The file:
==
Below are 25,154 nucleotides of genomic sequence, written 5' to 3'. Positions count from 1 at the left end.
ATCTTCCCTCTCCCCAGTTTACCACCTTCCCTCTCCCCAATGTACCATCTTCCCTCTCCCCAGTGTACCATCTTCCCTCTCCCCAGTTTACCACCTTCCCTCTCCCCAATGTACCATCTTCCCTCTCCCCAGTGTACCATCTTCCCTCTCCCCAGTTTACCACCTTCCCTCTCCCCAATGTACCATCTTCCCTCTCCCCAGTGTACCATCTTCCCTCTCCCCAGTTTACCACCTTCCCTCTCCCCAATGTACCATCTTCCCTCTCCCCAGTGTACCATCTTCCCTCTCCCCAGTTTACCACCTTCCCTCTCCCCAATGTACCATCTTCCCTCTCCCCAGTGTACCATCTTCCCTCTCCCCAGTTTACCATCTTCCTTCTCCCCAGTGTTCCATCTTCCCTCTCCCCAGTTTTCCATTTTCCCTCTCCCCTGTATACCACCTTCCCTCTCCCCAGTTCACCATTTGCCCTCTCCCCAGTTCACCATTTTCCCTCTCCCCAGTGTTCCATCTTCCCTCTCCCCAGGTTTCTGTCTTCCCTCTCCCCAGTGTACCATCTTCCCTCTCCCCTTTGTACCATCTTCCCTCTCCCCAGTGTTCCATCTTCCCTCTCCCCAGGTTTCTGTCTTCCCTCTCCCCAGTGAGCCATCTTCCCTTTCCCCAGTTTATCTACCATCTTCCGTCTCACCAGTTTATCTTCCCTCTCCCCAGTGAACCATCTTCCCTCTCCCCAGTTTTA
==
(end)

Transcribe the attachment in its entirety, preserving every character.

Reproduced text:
Below are 25,154 nucleotides of genomic sequence, written 5' to 3'. Positions count from 1 at the left end.
ATCTTCCCTCTCCCCAGTTTACCACCTTCCCTCTCCCCAATGTACCATCTTCCCTCTCCCCAGTGTACCATCTTCCCTCTCCCCAGTTTACCACCTTCCCTCTCCCCAATGTACCATCTTCCCTCTCCCCAGTGTACCATCTTCCCTCTCCCCAGTTTACCACCTTCCCTCTCCCCAATGTACCATCTTCCCTCTCCCCAGTGTACCATCTTCCCTCTCCCCAGTTTACCACCTTCCCTCTCCCCAATGTACCATCTTCCCTCTCCCCAGTGTACCATCTTCCCTCTCCCCAGTTTACCACCTTCCCTCTCCCCAATGTACCATCTTCCCTCTCCCCAGTGTACCATCTTCCCTCTCCCCAGTTTACCATCTTCCTTCTCCCCAGTGTTCCATCTTCCCTCTCCCCAGTTTTCCATTTTCCCTCTCCCCTGTATACCACCTTCCCTCTCCCCAGTTCACCATTTGCCCTCTCCCCAGTTCACCATTTTCCCTCTCCCCAGTGTTCCATCTTCCCTCTCCCCAGGTTTCTGTCTTCCCTCTCCCCAGTGTACCATCTTCCCTCTCCCCTTTGTACCATCTTCCCTCTCCCCAGTGTTCCATCTTCCCTCTCCCCAGGTTTCTGTCTTCCCTCTCCCCAGTGAGCCATCTTCCCTTTCCCCAGTTTATCTACCATCTTCCGTCTCACCAGTTTATCTTCCCTCTCCCCAGTGAACCATCTTCCCTCTCCCCAGTTTTA